Create your own major
Published: Thursday, September 20, 2012
Updated: Monday, November 5, 2012 20:11
When Rachel Rabinowitz came to UB, she was undecided. It wasn’t until she took a nutrition class that she had any idea of what she wanted to do with her life. But UB doesn’t offer nutrition as a major.
Rabinowitz changed that.
Rabinowitz, a sophomore chemistry major with a special major in nutrition, is just one of the students at UB who is creating her own major in the special studies program.
The special studies program started in the ’70s and approximately 25,000 students have graduated with their own special majors. Every year, there could be anywhere from 15 to 40 students in the program, according to Michael Kustreba, a senior academic advisor for the College of Arts and Sciences. Kustreba works with students to help them create their own majors.
Students who are interested in the special major program must first come up with an idea or a field of study they want to major in. In Rabinowitz’s case, it was nutrition.
Students must then come up with a list of courses they think will best prepare them for a career in their field.
For each of the courses chosen, the student has to write a proposal or justification as to why it is relevant to their chosen subject. This was the most stressful part of the process for Rabinowtiz. She was worried about coming up with her own curriculum and electives.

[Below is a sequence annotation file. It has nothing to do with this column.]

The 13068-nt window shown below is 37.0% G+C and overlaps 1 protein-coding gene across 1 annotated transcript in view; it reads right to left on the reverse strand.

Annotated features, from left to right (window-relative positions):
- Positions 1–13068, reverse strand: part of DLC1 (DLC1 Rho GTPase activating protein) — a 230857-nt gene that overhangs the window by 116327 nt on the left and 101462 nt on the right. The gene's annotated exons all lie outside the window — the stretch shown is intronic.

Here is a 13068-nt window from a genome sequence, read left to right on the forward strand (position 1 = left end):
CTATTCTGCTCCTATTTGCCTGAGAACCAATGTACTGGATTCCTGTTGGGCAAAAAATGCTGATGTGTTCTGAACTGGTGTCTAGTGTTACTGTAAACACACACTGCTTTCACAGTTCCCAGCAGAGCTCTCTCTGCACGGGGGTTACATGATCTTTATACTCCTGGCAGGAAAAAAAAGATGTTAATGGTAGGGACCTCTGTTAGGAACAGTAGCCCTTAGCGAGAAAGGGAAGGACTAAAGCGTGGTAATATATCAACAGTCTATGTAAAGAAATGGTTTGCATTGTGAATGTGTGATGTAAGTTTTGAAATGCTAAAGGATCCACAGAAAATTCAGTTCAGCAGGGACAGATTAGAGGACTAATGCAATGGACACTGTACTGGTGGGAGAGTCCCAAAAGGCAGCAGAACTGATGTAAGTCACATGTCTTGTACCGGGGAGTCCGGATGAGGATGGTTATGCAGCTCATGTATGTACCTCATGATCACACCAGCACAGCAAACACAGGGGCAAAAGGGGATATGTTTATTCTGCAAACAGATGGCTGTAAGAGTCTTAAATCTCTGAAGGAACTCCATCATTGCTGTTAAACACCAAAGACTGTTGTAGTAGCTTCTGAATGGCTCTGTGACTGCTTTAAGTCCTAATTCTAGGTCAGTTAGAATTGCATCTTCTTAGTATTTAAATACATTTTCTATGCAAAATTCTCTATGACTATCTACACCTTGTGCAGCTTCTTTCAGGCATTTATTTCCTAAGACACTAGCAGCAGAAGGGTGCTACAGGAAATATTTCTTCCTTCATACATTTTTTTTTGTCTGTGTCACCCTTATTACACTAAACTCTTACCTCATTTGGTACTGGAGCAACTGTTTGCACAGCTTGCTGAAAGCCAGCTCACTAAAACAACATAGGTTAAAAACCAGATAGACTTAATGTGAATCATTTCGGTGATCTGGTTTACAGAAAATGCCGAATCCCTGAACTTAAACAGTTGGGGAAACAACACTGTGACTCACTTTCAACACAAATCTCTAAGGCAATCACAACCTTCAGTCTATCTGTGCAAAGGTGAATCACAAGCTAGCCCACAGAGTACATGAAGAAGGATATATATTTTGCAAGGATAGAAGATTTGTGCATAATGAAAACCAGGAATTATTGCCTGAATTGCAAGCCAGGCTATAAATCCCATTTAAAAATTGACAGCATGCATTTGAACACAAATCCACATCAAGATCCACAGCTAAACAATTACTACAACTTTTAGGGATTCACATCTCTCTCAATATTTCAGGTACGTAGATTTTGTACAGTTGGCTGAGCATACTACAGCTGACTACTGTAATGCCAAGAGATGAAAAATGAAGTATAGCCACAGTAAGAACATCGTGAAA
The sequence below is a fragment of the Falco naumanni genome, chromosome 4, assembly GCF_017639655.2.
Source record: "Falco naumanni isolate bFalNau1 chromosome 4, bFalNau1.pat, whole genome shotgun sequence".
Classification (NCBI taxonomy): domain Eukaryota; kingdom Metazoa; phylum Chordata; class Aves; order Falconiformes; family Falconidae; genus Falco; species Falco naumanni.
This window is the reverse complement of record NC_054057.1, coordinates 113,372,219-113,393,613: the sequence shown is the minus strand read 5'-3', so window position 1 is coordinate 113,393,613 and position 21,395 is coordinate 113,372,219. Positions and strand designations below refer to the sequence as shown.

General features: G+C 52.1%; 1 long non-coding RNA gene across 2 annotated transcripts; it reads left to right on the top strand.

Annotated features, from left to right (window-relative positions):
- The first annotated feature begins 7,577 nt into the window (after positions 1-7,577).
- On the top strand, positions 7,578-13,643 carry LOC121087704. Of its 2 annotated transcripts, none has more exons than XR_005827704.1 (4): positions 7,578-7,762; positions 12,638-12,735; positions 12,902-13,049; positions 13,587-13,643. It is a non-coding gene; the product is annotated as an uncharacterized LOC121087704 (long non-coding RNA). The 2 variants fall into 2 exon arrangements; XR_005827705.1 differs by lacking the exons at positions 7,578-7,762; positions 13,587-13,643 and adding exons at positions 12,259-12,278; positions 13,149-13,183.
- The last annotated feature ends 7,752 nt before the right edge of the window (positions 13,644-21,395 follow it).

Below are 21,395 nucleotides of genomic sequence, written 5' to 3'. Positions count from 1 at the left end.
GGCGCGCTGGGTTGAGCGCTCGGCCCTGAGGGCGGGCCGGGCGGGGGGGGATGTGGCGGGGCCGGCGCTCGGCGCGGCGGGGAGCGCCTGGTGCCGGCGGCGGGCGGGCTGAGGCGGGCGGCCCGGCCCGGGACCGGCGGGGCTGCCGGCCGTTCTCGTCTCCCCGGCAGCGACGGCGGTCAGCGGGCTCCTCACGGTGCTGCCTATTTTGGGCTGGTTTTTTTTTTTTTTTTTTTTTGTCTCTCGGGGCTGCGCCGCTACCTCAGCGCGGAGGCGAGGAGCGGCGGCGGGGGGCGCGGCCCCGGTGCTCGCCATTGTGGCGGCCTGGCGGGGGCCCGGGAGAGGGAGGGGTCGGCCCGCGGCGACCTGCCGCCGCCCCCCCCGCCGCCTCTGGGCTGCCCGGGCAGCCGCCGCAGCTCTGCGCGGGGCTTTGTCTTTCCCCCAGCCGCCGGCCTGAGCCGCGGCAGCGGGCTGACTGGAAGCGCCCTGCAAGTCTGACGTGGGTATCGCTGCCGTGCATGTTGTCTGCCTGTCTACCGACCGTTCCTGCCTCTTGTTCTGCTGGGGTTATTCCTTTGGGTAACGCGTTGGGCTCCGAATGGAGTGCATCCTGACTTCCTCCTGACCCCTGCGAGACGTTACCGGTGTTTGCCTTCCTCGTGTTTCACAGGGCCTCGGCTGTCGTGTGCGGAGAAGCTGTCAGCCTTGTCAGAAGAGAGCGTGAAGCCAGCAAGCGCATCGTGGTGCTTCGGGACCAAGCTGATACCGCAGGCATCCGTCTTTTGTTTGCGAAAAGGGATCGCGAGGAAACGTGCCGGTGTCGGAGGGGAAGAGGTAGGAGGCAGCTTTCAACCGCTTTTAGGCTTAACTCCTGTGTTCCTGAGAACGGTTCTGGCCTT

After the classes are picked, a board of professors reviews the curriculum.
The board comes from different departments at UB, according to Kustreba.
The student must find two faculty mentors to help him or her through the program. These mentors can also suggest courses appropriate to the field the student wants to study.
Rabinowitz approached Peter Horvath, a professor in the department of exercise and nutrition sciences, to be one of her mentors.
“It is hard, but I want to have this major,” Rabinowitz said. “It can pay off in the end.”
Freshmen aren’t allowed to apply to the special major program because, according to Kustreba, they aren’t aware of all 140 majors UB has to offer. He thinks freshmen will use this program as an easy way out of exploring their options.
He also thinks the ideal time for students to pursue creating a unique major is during their sophomore year, so they have enough time to complete the curriculum.
Students work closely with Kustreba to come up with the appropriate title for the special major degree.
Some students may think of transferring to another school before they realize they can create something entirely their own, according to Kustreba.
“Some of the programs that are designed are so unique that they may not be available at another institution,” Kustreba said. “We have had majors that were so highly specialized that you would not find it anywhere in the 55,000 colleges in the U.S., so that’s one reason. Another reason why is students would not be likely to find it somewhere else, and I’m talking about majors such as the title of physiology, psychology and marketing of martial arts for specialized population.”
Rabinowitz would never think of transferring. She likes her life and friendships at UB. According to Rabinowitz, even though developing her own major takes a lot of work, it will add uniqueness to her degree.